Despite all the efforts that have been made toward greater unity, there is, both inside and outside Europe, concern over the developments on the Continent. There is also much uneasiness about how to deal with ethnic conflicts, such as those in the disintegrating Balkan region—first the war in Bosnia and then the conflict in Kosovo. EU member nations often disagree on how to handle such conflicts in Europe and beyond. Since the EU is not a federation of states and has no common foreign policy, national interests dominate all too often. Clearly, national interests are a huge obstacle to a ‘United States of Europe.’
Europe has yet another pressing problem—high unemployment. On an average, 10 percent of the labor force is unemployed. This means that more than 16 million people are out of work. In many countries young people, who form almost one quarter of EU population, have put forth great efforts to find jobs but without success. No wonder many people feel that fighting mass unemployment is Europe’s number one challenge! So far, efforts to reform the labor market have proved unfruitful.
However, there is a still greater roadblock to unity.
Who Is in Charge?
Sovereignty remains the biggest hurdle in achieving a united Europe. Member nations must agree to what extent they are willing to forgo national sovereignty. The aim of the EU is to establish a supranational form of rulership. If this is not realized, notes Le Monde, the introduction of the euro will be merely “a provisional victory.” Some member nations, though, find the idea of letting go of authority hard to accept. For example, the leader of one EU member nation stated that his country was “born to be a leader of nations, not a follower.”
Understandably, the smaller member nations fear that in the long run, the larger nations will call the shots and will refuse to accept decisions that could harm their own interests. Smaller nations wonder, for example, how it will be decided which countries will have the headquarters of the various EU agencies. This is an important decision because such agencies boost the job market in the host countries.
In the face of these daunting roadblocks to unity—economic disparity, war, unemployment, and nationalism—it might seem easy to feel disappointed on the subject of the unification of Europe. The fact is, though, that extraordinary progress has been made. How much more progress lies ahead is uncertain. The problems that beset those trying to unify Europe are, in the main, the same problems that beset all human governments.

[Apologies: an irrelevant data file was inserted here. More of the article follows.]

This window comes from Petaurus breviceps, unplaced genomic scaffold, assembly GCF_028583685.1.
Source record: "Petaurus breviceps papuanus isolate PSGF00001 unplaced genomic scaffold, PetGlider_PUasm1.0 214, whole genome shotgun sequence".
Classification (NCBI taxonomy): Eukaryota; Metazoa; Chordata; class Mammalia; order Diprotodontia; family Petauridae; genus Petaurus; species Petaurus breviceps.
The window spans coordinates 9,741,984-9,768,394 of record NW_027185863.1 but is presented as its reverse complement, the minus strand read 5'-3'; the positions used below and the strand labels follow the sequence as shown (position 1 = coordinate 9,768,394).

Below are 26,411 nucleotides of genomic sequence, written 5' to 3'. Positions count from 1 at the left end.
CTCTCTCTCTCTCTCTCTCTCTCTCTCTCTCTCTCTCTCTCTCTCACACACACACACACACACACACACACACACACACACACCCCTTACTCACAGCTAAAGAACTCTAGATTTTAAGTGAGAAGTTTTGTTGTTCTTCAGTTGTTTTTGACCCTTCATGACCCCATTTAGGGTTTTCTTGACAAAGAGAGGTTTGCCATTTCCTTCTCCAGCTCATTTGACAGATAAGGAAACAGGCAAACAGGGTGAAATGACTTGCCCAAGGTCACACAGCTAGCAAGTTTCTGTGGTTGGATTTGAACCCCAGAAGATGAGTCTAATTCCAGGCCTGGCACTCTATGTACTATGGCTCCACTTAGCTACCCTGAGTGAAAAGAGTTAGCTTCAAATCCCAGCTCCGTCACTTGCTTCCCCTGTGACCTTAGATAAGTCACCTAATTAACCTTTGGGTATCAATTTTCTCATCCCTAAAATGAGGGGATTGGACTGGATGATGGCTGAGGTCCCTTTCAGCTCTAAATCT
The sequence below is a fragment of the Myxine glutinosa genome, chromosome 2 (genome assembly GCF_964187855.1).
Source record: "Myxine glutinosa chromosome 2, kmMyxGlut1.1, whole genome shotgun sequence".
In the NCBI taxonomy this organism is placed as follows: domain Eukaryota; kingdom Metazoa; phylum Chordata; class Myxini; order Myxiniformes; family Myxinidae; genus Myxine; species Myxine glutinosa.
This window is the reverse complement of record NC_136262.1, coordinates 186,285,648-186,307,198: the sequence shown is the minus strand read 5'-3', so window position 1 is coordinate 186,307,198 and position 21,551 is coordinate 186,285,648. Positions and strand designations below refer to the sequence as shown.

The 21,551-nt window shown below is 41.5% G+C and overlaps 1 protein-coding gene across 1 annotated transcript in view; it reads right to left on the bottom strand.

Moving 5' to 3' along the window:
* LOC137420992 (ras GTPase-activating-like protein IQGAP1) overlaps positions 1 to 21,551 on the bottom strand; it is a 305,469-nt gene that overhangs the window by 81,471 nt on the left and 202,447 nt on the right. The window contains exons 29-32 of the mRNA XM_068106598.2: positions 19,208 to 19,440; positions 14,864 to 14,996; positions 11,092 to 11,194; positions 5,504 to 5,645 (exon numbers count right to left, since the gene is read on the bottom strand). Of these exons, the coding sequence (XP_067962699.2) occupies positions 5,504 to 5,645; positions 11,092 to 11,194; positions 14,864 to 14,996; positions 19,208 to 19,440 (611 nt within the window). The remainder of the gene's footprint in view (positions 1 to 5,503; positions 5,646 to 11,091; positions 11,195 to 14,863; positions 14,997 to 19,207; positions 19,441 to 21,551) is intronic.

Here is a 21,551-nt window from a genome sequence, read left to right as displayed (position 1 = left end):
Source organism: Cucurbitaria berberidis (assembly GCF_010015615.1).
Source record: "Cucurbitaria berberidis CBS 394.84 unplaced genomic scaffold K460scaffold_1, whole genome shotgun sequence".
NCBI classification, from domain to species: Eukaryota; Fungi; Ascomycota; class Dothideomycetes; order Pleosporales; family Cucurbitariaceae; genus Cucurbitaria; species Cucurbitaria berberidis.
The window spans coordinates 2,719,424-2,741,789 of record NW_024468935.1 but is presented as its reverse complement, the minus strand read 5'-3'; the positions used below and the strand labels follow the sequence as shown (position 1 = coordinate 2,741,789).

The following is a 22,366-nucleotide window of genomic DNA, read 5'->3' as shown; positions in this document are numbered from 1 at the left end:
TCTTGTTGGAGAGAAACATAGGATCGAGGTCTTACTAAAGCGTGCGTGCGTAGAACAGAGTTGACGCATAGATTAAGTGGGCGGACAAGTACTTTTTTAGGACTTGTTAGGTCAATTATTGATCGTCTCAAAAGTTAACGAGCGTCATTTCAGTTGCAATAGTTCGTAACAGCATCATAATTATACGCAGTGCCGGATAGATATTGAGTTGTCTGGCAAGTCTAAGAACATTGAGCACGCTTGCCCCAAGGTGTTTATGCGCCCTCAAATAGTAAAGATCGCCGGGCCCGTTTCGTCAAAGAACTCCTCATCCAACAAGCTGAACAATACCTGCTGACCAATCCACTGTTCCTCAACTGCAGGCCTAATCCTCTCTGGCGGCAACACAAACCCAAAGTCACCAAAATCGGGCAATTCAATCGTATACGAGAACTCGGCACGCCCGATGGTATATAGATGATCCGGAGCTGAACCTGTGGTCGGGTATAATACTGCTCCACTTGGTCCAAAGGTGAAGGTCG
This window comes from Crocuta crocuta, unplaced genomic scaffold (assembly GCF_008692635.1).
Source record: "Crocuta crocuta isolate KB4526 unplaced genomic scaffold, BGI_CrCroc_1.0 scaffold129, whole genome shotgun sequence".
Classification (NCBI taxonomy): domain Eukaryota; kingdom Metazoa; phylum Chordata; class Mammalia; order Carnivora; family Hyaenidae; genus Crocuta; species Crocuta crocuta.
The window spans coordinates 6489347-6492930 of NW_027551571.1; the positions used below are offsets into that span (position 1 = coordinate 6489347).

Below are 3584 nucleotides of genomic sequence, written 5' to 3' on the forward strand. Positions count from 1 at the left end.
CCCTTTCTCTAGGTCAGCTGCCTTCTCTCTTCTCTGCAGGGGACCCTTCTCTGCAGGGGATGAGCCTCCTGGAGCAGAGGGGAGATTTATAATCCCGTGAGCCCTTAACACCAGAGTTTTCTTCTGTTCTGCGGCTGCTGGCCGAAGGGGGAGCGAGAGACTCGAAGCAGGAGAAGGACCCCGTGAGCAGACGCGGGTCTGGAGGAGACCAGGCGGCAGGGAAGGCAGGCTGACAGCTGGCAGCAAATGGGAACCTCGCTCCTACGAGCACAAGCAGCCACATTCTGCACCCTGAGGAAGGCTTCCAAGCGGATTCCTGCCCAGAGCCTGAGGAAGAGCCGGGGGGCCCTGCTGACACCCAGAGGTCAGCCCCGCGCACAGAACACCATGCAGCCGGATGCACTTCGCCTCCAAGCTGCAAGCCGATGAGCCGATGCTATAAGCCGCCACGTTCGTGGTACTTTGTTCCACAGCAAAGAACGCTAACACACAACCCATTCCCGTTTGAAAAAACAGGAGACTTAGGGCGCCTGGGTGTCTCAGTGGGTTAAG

Will it ever be possible to bring about a government that can solve such problems as ethnic strife, mass unemployment, poverty, and war? Is it realistic to think of a world where people live in true unity? The following article will consider an answer that may surprise you.
a These countries are Austria, Belgium, Finland, France, Germany, Ireland, Italy, Luxembourg, the Netherlands, Portugal, and Spain. For various reasons, Denmark, Great Britain, Greece, and Sweden are not yet included.
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Here Comes the Euro!
Although present national coins and bank notes of European Union members will not disappear until 2002, noncash transactions are already taking place in euros. This monetary transition has been a huge undertaking for banks. However, exchange rates between the national currencies of member countries and the euro are now fixed. Stock exchanges also show prices in euros. Many shops and businesses now price their products in both euros and the local currency.
Such commerce calls for drastic adjustments—especially for many older people, who will no longer be able to use their familiar deutsche mark, franc, or lira. Even cash registers and automatic teller machines need to be modified. To make the transition as smooth as possible, official information campaigns have been organized to inform people about the arrival and use of the euro.
Whatever the remaining obstacles, the euro is coming. In fact, coining and printing of the euro has already begun. And it is quite a task. Even in a small country like the Netherlands, with some 15 million inhabitants, coining and printing presses will be running for three years straight to produce 2.8 billion coins and 380 million bank notes by January 1, 2002. If all these new bank notes were put in a pile, they would make a stack about 12 miles [20 km] high!
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Early in 1999 the European Commission, the executive body of the European Union (EU), barely survived a serious setback. The commission was charged with fraud, corruption, and nepotism. A committee was formed to investigate the charges. After a six-week-long investigation, the committee found that fraud and mismanagement by the European Commission had taken place. However, the investigative committee found no evidence that commissioners had enriched themselves.
After the committee’s report was published, the entire European Commission resigned in March 1999—an unprecedented move. It sparked a deep crisis for the EU. Time magazine called it “a Euromassacre.” Only the passage of time will tell what effect this crisis will have on the process of European unification.
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It has already become far simpler to cross borders in Europe
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The European Central Bank, in Frankfurt, Germany, was established in 1998